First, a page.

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Old 06-28-2008, 03:07 AM   #1
May 2008
Posts: 112

I was asked this question and I don't know the answer but this sounds like an intriguing brew so I wanted some input.

I have a couple Mr Beer kit
beers and I'm thinking of making one w/a pepper snap to it. Would it
be best to add a couple jalapenos to the boil (not sure at what point)
which doesn't last long due to the kits use pre-hopped extracts. Or
should I put em' in the fermenting barrel? For a 2 gallon batch, how
many should I use to get a nice sharp bite but not have it be

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Old 06-28-2008, 03:15 AM   #2
King of Cascade
Feb 2008
Posts: 656
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I would roast the peppers in the oven (350 till skin splits) and add them to the secondary. I've never done a pepper beer but I make a kick a$$ salsa and I roast the peppers to bring out the flavor. Also adding spices and fruit to the secondary always works for me.

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Old 06-28-2008, 03:45 AM   #3

Here's a hyperlink to a search for pepper beers.


I tried one not too long ago, its nice if somebody give you one but I would not want two gallons or for that matter two cases. It was hotter than Brittany Spears was about two years ago.

I could see this as a good joke beer.
  • Give one to a drunk slob
  • Give one to somebody who's been eating your hot salsa (thinking this would quench the hotness)
  • Leave this to a beer stealing/mooching roomate w/o a label attached.
Better yet I'm guessing its good for cooking.

I like hot food. I like cold beer. Beer isn't meant to spicy hot.


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Old 06-28-2008, 07:04 AM   #4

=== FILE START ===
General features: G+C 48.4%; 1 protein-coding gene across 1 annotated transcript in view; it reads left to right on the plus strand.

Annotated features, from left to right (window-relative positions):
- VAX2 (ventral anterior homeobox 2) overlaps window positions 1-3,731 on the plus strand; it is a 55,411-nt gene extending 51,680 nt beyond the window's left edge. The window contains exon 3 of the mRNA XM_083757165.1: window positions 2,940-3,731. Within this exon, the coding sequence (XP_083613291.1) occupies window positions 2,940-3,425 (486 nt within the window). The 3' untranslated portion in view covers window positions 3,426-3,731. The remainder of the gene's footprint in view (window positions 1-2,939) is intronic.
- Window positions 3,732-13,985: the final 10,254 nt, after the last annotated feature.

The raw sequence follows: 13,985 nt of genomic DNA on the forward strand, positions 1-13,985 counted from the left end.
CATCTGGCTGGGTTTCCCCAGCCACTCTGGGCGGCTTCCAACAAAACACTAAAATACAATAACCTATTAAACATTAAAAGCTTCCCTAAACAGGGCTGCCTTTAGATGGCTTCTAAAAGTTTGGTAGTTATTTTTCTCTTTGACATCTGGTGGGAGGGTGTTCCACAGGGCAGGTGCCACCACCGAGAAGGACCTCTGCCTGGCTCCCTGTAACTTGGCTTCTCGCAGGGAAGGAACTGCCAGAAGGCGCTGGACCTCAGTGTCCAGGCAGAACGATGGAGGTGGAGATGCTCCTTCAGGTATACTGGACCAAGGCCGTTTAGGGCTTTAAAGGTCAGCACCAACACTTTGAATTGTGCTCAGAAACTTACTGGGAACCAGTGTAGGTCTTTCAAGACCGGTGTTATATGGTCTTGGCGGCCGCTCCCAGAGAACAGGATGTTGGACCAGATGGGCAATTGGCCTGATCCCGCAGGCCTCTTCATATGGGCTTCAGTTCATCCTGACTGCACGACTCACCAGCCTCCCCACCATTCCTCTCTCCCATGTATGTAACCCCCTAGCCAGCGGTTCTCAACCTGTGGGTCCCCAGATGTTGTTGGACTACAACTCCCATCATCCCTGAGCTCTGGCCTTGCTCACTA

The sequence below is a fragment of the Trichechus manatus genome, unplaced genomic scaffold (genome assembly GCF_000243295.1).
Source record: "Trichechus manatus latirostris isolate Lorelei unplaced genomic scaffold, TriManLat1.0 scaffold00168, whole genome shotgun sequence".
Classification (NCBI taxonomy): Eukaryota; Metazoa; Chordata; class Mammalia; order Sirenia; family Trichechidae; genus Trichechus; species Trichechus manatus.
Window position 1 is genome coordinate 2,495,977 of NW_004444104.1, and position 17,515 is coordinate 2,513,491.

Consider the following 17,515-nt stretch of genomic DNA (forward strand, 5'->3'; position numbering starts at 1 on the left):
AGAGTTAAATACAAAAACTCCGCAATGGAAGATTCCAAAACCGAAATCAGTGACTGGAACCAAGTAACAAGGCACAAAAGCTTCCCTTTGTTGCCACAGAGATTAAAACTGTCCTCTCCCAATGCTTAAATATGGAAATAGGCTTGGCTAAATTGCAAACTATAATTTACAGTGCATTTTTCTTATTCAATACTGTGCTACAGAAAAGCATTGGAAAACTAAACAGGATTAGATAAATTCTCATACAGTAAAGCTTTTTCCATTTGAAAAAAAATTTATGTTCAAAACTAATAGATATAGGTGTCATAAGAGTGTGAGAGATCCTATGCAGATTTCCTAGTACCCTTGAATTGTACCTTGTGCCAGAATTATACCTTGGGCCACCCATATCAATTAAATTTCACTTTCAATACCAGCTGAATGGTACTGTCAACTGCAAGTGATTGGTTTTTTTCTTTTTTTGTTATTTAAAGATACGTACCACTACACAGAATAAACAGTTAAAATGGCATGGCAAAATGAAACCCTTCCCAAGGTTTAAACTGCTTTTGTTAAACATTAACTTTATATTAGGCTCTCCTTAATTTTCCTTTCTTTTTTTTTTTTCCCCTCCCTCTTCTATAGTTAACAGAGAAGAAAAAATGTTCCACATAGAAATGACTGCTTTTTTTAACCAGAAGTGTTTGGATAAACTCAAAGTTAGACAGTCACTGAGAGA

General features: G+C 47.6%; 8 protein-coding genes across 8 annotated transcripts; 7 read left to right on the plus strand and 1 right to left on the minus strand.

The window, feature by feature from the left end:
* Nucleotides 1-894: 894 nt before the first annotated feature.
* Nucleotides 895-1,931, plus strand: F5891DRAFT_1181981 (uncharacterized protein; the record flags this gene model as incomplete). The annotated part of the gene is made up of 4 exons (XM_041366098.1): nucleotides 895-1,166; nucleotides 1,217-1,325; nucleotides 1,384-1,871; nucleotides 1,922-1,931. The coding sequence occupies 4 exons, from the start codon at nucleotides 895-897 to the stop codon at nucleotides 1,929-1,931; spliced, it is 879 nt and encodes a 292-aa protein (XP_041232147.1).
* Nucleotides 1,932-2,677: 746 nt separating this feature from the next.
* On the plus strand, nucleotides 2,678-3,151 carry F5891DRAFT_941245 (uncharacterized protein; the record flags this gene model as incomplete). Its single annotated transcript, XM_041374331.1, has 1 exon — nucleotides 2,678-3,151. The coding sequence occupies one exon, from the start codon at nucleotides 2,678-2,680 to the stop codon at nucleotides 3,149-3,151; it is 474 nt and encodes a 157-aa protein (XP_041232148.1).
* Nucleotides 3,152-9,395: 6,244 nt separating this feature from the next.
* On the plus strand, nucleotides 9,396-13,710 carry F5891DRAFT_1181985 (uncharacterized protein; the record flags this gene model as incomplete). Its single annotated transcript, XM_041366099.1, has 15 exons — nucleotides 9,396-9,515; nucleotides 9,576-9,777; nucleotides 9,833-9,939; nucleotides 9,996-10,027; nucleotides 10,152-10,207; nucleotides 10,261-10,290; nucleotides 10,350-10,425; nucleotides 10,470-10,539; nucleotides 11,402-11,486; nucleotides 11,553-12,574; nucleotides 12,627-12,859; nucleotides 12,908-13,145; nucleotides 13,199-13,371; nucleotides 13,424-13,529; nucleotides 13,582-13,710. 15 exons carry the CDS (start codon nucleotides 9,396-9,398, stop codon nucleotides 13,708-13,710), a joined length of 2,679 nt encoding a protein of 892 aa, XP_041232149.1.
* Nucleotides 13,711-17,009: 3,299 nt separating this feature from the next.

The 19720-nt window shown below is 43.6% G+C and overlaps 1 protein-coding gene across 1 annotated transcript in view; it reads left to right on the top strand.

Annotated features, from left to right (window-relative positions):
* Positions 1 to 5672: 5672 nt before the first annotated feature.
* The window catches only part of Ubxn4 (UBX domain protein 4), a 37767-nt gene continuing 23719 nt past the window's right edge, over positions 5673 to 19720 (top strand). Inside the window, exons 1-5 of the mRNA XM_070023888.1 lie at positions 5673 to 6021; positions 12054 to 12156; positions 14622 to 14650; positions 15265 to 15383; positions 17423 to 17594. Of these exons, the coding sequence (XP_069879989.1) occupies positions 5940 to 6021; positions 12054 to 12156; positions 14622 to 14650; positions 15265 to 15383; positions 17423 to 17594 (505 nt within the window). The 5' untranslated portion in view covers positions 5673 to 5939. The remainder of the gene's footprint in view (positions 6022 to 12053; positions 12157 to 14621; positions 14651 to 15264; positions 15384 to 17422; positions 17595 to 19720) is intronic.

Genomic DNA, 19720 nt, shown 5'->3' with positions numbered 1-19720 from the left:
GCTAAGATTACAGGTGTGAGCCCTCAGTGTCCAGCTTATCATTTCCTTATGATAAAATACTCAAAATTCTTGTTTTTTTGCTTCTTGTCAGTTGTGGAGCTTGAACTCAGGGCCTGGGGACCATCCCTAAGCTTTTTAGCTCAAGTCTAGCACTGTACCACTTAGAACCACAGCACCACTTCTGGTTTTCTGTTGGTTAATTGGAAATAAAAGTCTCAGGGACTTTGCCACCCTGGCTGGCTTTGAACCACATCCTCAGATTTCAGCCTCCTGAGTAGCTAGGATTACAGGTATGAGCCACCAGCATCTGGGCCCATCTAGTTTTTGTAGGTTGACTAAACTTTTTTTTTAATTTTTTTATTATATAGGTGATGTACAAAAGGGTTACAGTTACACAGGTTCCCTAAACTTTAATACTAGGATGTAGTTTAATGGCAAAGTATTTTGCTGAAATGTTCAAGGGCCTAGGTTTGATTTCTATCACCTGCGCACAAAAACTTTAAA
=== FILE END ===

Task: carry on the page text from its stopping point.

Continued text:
fat x nub
fat x nub's Avatar
Jun 2008
Atlanta, GA
Posts: 893
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+1 to what king of cascade said. i think letting them soak in the secondary would really let the taste soak in

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Old 06-28-2008, 08:24 AM   #5
Jun 2008
Ventura, CA
Posts: 428
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Throwing them into the boil is asking for disaster I think.

I could just see it. You have a boil over, you go to stir, *SLOOP* the wort gurgles and slops, splashing jalapeņo oil into your eyes, and you go down a sobbing, crying mess while your wort turns into a foam fountain on your stovetop.

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Old 06-28-2008, 09:01 AM   #6
Redweasel's Avatar
Jan 2008
Kansas City, MO
Posts: 406

I've had a lager bottled with a jalapeno inside... not the most pleasant experience, but definatetly interesting.

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Old 06-28-2008, 09:17 AM   #7
Jun 2008
Ventura, CA
Posts: 428
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Originally Posted by Redweasel View Post
I've had a lager bottled with a jalapeno inside... not the most pleasant experience, but definatetly interesting.
I thought the whole point of beer was to alleviate that god-awful burn that peppers put into your mouth.

I just don't see the appeal in spreading the hot stuff to my cold beer.

If that floats your boat though, awesomeness. I'd pass on a bottle with a jalapeņo in it, but it's because the next day I know I'd be seeing the ring of fire like Ezekiel, only I'd be doing it in the bathroom.